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An examination of 1.7 million JSTOR papers spanning across disciplines and over 60 years found that nearly 10% of citations were self-citations.
Some authors are more likely to cite their colleagues’ work than their competitors’; some journals expect their submitting authors to preferentially cite work published in that journal.
However, the easiest way to promote your own work (and thus yourself) is with the self-citation: a citation to one’s own prior work.
Could it be that even modest differences in self-citation rates might snowball into noticeable differences in total citations?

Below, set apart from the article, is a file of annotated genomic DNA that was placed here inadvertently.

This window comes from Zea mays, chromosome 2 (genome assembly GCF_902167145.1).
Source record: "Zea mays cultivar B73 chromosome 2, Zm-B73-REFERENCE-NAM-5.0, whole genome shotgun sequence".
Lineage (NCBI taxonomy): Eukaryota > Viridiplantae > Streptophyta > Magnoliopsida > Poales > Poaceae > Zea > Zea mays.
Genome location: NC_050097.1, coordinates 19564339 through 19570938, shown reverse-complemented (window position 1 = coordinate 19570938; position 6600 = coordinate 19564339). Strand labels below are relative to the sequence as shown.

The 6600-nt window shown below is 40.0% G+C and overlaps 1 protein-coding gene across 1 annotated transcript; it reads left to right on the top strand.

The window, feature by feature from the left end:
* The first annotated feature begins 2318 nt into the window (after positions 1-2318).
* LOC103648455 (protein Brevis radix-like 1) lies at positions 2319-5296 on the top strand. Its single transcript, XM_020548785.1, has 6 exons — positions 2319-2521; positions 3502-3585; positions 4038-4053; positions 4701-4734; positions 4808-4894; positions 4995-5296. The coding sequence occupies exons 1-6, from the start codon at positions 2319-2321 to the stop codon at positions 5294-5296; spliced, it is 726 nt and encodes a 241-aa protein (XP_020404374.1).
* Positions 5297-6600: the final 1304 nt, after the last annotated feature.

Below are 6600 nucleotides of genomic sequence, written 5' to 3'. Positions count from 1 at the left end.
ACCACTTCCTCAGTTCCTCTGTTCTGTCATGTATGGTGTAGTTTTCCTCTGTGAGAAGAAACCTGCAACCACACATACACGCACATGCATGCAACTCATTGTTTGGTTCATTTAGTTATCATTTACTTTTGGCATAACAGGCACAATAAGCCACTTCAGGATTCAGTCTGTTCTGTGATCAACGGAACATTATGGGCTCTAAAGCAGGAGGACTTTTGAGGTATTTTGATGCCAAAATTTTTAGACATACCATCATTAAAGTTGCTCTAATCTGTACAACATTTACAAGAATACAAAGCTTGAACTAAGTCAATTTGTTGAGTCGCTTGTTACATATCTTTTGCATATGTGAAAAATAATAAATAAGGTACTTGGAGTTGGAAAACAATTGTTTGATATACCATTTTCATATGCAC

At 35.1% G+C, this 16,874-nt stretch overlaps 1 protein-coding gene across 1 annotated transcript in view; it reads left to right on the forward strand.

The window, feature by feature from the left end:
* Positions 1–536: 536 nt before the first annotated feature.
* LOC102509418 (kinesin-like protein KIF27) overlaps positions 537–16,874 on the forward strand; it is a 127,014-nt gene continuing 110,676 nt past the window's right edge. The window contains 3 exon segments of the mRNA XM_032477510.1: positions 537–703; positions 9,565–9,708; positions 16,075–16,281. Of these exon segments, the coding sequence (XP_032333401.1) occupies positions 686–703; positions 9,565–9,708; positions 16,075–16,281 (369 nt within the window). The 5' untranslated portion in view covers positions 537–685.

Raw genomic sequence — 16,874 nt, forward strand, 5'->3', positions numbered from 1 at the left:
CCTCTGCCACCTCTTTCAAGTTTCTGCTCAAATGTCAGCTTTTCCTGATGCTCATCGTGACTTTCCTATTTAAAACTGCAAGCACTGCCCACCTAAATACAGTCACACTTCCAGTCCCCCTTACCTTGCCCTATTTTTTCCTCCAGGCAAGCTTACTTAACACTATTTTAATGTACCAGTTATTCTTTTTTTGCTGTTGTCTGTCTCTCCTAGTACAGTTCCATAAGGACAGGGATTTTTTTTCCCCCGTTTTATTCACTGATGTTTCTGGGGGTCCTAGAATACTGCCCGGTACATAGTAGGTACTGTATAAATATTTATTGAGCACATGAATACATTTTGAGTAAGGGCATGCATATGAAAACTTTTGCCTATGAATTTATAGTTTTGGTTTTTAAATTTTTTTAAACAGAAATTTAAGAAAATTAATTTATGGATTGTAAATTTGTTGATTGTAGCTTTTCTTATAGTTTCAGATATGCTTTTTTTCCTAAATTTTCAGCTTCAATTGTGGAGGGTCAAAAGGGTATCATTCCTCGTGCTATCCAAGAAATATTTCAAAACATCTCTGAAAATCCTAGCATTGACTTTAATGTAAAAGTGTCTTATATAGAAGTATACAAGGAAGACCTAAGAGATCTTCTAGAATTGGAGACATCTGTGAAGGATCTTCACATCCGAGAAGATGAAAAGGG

In other words, does self-promotion through self-citation work?
One 2007 study reported in Scientometrics showed that it does, with each self-citation multiplying into three other citations to that author over a five-year period.
Further, the penalties for excessive self-citation seem to be small or none.
Are men encouraged to be more aggressive in pursuit of career success?
Do women work on smaller teams with fewer publications and fewer opportunities for self-citations?
I am certainly not qualified to address such heady questions, but regardless of cause, the issue of gender disparity in self-citations has career consequences.
In the age of Big Data, success breeds success, and popularity snowballs.